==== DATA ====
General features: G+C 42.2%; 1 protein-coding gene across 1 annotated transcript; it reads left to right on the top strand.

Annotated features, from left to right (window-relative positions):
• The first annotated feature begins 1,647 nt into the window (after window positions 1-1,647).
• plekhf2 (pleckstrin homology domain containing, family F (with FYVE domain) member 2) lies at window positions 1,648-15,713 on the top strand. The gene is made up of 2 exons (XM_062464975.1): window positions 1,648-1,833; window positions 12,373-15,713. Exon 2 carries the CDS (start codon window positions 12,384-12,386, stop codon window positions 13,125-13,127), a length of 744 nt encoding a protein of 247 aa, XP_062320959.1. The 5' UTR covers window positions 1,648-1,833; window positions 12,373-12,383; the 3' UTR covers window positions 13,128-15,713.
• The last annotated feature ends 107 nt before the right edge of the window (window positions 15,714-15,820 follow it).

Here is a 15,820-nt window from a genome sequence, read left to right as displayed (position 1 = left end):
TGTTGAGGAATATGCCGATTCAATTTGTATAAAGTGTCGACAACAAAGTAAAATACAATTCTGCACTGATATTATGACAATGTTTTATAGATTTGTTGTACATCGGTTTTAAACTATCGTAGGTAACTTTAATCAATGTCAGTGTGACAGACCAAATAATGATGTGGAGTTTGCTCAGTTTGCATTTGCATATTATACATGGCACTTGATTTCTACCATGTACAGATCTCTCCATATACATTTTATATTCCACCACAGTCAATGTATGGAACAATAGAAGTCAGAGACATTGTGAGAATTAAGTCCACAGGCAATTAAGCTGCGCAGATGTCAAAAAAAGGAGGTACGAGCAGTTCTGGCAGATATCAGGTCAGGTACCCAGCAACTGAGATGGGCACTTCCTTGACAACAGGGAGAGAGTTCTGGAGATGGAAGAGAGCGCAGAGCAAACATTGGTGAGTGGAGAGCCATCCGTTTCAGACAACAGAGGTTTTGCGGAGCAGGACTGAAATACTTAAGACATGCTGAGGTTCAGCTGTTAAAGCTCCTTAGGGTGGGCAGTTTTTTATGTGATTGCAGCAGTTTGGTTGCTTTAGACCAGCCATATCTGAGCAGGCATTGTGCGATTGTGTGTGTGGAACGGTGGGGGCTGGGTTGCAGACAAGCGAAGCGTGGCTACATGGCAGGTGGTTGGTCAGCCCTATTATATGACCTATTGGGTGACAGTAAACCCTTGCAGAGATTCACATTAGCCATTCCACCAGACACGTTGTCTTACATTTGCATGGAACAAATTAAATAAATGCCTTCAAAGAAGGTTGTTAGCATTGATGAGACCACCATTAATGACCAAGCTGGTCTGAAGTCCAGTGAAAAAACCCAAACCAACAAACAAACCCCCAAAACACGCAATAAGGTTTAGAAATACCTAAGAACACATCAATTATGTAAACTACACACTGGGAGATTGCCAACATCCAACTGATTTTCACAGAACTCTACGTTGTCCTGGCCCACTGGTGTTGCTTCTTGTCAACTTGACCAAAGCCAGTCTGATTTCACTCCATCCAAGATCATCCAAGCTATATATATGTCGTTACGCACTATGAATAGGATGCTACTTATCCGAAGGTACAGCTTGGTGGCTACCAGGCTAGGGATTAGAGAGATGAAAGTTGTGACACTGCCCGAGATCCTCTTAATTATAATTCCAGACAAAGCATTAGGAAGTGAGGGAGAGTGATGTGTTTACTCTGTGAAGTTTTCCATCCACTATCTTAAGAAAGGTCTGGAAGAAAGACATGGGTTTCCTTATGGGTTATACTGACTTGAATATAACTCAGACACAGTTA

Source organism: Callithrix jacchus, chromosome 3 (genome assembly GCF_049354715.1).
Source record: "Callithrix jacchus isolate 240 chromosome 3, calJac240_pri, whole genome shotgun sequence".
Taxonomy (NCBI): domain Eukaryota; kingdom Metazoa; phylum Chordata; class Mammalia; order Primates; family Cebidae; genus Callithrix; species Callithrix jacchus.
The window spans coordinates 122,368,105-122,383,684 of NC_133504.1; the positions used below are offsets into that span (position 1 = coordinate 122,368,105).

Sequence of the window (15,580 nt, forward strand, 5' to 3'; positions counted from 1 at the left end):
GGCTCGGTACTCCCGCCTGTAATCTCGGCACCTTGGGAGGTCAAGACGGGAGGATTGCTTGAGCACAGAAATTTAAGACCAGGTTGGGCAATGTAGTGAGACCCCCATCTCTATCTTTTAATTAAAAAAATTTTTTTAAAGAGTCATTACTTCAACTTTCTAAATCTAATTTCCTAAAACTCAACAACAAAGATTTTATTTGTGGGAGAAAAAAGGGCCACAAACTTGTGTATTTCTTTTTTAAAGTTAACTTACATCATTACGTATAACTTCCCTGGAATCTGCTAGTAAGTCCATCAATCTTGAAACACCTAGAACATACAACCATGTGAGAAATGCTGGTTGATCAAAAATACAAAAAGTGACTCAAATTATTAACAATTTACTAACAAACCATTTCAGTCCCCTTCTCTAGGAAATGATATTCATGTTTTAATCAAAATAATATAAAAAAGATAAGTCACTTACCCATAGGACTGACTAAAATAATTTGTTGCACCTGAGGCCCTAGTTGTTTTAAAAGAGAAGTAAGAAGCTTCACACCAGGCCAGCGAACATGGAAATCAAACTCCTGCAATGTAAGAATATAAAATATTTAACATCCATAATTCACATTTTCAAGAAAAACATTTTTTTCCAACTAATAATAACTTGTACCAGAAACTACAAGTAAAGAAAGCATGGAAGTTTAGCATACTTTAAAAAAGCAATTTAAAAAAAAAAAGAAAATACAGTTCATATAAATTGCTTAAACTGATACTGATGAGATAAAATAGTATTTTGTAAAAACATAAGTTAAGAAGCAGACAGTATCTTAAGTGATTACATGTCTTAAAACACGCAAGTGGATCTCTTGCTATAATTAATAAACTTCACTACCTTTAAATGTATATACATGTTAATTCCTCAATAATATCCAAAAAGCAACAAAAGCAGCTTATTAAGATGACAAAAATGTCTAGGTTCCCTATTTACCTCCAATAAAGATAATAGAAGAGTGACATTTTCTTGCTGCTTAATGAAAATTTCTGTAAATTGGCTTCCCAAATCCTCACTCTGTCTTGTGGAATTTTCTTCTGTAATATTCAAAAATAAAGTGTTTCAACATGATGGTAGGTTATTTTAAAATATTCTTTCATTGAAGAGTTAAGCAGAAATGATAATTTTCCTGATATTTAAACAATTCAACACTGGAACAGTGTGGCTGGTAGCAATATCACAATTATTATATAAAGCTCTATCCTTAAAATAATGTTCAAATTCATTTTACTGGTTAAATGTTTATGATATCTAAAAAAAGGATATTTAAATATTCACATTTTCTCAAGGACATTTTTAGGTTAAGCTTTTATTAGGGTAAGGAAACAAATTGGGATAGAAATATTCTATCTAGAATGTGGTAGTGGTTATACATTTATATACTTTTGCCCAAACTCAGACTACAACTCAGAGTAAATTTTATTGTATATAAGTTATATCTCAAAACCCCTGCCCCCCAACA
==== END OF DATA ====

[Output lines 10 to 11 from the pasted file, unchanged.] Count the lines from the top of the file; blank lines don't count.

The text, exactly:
Taxonomy (NCBI): domain Eukaryota; kingdom Metazoa; phylum Chordata; class Mammalia; order Primates; family Cebidae; genus Callithrix; species Callithrix jacchus.
The window spans coordinates 122,368,105-122,383,684 of NC_133504.1; the positions used below are offsets into that span (position 1 = coordinate 122,368,105).